5:45 AM Permalink
August 5, 2009

The Magnetic Lasso (and Magnetic Pen) Tool Shortcuts

When using either the magnetic Lasso or the Magnetic Pen, the following shortcuts can help to quickly change tool options:

[ or ] decreases/increases the lasso width
[ or ] + Shift goes to the minimum/maximum lasso width
‘,’ (comma) or ‘.’ (period) decreases/increases the edge contrast
‘,’ (comma) or ‘.’ (period) + Shift goes to the minimum/maximum edge contrast
‘;’ (semicolon) or ”’ (apostrophe) decreases/increases the frequency
‘;’ (semicolon) or ”’ (apostrophe) + Shift goes to the minimum/maximum frequency

6:33 AM Permalink
July 23, 2009

Stroking Paths

In order to create a more even stroke of paint than you might be able to accomplish when painting “freehand”, first create a path in the shape of the stroke (with the Pen tool). Next, select the desired options for the Brush (to be used to paint the path), and, from the Paths panel fly-out menu, select Stroke Path. Choose Brush from the drop down menu and Voila, your path is strokes perfectly! You can even choose to check the Simulate Pressure option to simulate pressure sensitivity of the tool.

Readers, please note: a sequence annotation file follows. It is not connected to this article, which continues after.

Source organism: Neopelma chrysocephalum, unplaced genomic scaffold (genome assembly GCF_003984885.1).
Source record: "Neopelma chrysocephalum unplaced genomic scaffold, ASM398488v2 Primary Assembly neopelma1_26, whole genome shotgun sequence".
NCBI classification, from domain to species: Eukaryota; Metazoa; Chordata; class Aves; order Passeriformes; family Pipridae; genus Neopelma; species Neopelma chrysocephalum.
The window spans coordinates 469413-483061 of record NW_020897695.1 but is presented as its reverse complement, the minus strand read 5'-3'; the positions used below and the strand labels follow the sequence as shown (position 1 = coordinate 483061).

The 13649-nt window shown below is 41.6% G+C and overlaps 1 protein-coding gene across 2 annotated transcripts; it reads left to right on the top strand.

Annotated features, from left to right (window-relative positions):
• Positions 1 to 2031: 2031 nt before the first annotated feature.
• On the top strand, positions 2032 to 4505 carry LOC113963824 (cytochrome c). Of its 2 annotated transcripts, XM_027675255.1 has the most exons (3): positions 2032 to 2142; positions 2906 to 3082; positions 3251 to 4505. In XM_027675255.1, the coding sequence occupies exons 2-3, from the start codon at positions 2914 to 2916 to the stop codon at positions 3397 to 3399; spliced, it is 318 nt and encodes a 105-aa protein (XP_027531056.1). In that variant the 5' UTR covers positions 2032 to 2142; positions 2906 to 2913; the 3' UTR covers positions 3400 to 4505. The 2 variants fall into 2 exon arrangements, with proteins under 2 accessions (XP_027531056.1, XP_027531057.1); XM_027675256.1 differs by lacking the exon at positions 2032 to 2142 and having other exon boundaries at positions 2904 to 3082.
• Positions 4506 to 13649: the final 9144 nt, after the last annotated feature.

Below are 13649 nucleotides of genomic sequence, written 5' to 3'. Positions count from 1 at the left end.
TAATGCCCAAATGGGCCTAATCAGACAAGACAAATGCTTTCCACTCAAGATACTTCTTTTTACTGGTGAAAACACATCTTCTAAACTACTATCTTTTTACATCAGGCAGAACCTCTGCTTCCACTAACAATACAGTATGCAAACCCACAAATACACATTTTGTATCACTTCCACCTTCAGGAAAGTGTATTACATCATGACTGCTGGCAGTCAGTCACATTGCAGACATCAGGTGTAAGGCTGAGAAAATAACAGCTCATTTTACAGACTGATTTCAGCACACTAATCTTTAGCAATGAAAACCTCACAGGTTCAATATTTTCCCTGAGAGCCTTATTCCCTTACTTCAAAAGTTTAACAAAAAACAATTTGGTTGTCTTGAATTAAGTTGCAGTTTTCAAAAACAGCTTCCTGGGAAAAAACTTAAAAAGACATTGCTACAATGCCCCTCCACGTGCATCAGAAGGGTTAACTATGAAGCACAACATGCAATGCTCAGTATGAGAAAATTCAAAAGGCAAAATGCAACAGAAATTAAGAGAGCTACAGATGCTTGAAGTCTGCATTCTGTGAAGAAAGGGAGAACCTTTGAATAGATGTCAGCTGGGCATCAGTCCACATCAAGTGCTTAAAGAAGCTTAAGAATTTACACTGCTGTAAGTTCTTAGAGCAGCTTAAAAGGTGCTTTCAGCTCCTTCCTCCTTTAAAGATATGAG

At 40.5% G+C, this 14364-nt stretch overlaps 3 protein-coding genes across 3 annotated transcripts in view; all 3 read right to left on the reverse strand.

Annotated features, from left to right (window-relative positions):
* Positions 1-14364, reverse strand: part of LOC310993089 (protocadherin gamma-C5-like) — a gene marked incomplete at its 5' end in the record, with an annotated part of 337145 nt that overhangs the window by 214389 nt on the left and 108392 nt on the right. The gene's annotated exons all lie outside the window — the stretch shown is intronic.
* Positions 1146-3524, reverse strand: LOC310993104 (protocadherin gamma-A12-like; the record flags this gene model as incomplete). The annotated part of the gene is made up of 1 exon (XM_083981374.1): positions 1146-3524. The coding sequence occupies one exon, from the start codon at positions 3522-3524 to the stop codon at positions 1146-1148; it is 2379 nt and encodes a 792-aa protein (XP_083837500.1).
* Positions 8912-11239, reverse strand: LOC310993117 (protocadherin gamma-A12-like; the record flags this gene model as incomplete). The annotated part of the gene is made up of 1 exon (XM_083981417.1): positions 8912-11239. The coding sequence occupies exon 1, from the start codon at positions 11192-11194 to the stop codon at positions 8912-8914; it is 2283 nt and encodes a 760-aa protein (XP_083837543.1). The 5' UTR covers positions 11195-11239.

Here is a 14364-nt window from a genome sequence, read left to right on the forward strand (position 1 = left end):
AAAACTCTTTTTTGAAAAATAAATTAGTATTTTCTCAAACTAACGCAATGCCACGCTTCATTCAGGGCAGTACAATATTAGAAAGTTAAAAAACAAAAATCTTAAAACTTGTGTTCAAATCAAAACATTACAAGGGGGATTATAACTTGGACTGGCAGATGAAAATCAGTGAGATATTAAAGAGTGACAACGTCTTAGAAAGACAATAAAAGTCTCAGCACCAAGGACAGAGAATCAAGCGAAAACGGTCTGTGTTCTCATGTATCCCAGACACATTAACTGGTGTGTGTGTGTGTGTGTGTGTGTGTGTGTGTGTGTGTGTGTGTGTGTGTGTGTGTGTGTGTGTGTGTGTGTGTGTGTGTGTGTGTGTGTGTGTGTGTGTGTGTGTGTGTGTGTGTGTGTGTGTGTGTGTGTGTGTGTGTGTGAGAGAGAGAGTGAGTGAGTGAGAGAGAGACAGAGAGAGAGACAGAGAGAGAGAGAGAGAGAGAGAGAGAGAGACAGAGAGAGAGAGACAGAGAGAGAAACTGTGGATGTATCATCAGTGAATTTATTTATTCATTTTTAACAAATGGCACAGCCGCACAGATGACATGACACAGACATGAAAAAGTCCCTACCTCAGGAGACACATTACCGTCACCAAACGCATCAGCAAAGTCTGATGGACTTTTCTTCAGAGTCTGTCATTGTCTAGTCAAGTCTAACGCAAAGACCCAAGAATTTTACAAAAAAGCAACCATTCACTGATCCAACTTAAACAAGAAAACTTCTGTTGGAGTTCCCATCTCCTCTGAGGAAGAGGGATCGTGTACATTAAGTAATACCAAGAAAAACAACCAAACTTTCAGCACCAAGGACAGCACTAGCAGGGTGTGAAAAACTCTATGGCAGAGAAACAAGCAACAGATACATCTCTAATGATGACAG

You can see from the tools listed in the Stroke Path dialog that you can use this technique to stroke with a variety of painting tools making this technique equally useful for dodging and burning, cloning objects etc.
When recording actions, this method enables a workaround for painting as brush strokes can’t be recorded, but stroking paths can be.

6:10 AM Permalink
July 22, 2009

The Magnetic Pen

When the Freeform Pen tool is selected, try checking the Magnetic option (in the Option bar) to have the Pen tool analyze edge areas in images. To customize the Magnetic settings, in the Options bar click the downward facing triangle to the right of the Custom Shape tool icon and customize the “Width” (how many pixels to look at), “Contrast” (what determines an edge) and “Frequency” (how often to lay down anchor points).

6:17 AM Permalink
July 21, 2009

The Rubber Band Option